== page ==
“Money only appeals to selfishness and always tempts its owners irresistibly to abuse it. Can anyone imagine Moses, Jesus, or Gandhi armed with the money-bags of Carnegie?” — Albert Einstein, The World As I See It, 1949
Where wealth and freedom reign, contentment fails,
And honour sinks where commerce long prevails.
— Oliver Goldsmith, The Traveller, 1764
“The essence of philosophy is that a man should so live that his happiness shall depend as little as possible on external things.” – Epictetus
“The most necessary disposition to relish pleasures is to know how to be without them.” — Marquise de Lambert, A Mother’s Advice to Her Son, 1726
“It is preoccupation with possessions, more than anything else, that prevents us from living freely and nobly.” — Bertrand Russell
“Who is rich? He that is content. Who is that? Nobody.” — Benjamin Franklin
W.S. Gilbert’s neighbor in the country was a partner in a firm that was famous for its relishes, pickles, jams, jellies, and preserves. He had been made a baronet but “had grown very touchy about the source of his wealth and his title,” recalled DeWolf Hopper, “and was rather a hoity-toity neighbor.”
One day Gilbert’s dogs killed some pheasants on the man’s property, and he wrote a curt note of protest to the author. Gilbert wrote back:
Dear Sir Alfred:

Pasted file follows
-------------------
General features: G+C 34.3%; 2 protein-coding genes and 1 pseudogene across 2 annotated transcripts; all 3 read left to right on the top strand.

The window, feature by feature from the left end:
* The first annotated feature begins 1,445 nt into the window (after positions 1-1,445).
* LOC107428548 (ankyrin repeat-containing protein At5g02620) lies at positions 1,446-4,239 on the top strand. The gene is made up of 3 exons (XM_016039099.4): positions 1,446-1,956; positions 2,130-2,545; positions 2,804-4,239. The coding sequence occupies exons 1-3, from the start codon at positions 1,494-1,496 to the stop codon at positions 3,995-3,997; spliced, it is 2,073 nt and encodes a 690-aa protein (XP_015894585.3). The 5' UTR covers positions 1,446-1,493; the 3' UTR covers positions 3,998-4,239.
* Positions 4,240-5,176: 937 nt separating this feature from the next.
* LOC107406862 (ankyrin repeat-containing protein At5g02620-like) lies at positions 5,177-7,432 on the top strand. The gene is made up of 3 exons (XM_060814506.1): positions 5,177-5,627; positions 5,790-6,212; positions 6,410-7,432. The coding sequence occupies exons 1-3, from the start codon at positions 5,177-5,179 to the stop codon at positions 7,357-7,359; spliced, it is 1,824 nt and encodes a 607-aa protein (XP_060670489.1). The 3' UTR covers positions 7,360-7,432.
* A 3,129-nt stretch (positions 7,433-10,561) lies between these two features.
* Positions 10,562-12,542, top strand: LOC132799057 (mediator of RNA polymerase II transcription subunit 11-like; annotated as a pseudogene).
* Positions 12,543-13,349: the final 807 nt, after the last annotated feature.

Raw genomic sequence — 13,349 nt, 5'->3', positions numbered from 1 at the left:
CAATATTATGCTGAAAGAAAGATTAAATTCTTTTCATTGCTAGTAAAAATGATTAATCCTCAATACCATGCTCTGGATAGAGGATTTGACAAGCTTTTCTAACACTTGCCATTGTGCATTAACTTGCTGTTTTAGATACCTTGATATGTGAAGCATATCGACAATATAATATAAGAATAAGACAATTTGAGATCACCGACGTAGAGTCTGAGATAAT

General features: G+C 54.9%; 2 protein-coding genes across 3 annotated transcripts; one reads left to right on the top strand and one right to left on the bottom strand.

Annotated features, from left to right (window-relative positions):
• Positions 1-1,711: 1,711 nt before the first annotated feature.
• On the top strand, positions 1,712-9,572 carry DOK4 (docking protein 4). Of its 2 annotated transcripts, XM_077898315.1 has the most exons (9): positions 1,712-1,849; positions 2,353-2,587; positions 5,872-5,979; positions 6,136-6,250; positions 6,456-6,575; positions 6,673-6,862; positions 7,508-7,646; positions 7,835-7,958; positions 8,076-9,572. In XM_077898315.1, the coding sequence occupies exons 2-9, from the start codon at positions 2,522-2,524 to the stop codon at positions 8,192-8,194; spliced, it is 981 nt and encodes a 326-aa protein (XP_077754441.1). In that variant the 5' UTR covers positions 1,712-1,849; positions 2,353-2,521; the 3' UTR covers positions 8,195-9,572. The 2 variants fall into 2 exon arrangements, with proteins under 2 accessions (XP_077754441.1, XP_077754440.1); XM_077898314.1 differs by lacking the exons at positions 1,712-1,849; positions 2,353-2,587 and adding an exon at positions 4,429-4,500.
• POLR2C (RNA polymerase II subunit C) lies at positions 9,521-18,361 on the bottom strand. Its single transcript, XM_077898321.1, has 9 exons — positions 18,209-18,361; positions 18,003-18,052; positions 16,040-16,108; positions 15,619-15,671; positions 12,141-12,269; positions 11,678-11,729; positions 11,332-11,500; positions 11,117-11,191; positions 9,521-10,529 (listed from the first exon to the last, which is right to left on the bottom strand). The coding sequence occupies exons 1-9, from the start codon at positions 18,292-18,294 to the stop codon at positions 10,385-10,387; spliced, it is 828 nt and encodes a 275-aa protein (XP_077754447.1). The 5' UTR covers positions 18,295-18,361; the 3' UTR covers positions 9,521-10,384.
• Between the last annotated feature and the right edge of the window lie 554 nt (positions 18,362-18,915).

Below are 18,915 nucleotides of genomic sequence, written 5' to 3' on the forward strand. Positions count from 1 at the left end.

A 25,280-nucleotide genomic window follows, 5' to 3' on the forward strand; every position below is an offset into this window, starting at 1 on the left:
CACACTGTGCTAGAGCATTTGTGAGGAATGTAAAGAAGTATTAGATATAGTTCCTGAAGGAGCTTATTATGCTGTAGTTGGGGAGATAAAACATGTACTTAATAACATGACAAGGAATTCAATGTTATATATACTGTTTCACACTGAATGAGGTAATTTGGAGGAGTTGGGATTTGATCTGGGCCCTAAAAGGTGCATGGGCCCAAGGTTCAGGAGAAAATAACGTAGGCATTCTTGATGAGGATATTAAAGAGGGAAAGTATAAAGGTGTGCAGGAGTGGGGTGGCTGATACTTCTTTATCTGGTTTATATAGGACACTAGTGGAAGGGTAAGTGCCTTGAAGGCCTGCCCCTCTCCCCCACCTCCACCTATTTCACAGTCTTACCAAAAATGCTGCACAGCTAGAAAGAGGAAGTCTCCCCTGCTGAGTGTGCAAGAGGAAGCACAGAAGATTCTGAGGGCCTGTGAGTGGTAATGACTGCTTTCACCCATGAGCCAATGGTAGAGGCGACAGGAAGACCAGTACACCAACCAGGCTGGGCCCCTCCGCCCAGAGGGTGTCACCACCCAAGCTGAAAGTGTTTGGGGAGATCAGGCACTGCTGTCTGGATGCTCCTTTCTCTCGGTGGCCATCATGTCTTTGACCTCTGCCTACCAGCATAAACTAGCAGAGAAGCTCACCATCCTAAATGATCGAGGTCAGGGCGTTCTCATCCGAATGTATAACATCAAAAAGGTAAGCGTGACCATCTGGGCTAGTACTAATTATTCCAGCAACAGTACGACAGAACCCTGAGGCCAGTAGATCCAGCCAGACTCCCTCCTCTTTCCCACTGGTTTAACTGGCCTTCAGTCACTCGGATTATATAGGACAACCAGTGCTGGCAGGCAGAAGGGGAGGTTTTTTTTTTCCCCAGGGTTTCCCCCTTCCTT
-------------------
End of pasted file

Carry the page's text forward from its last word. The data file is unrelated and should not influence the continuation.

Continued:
I am extremely sorry about the loss of your pheasants, and I am taking steps to prevent my dogs from trespassing on your preserves in the future.
P.S. You will pardon my use of the word ‘preserves,’ won’t you?
In his 1927 autobiography, Hopper also recalls:
Someone once challenged Gilbert to make up a verse offhand riming the words ‘Timbuctoo’ and ‘cassowary’. He studied for a moment and recited:
If I were a cassowary in Timbuctoo,
I’d eat a missionary and his hymn book too.
On May 22, 1856, South Carolina representative Preston Brooks approached Massachusetts senator Charles Sumner as he sat writing at his desk in the U.S. Senate chamber. “Mr. Sumner,” he said, “I have read your speech twice over carefully. It is a libel on South Carolina, and Mr. Butler, who is a relative of mine.” Then he began to beat Sumner savagely with his gold-headed walking cane. Blinded with blood, Sumner at first was trapped under the desk, which was bolted to the floor, but he wrenched it free and staggered up the aisle, Brooks raining blows on his head until the cane snapped and Sumner collapsed unconscious. Even then Brooks held him by the lapel and continued to beat him with half the cane until the two were separated.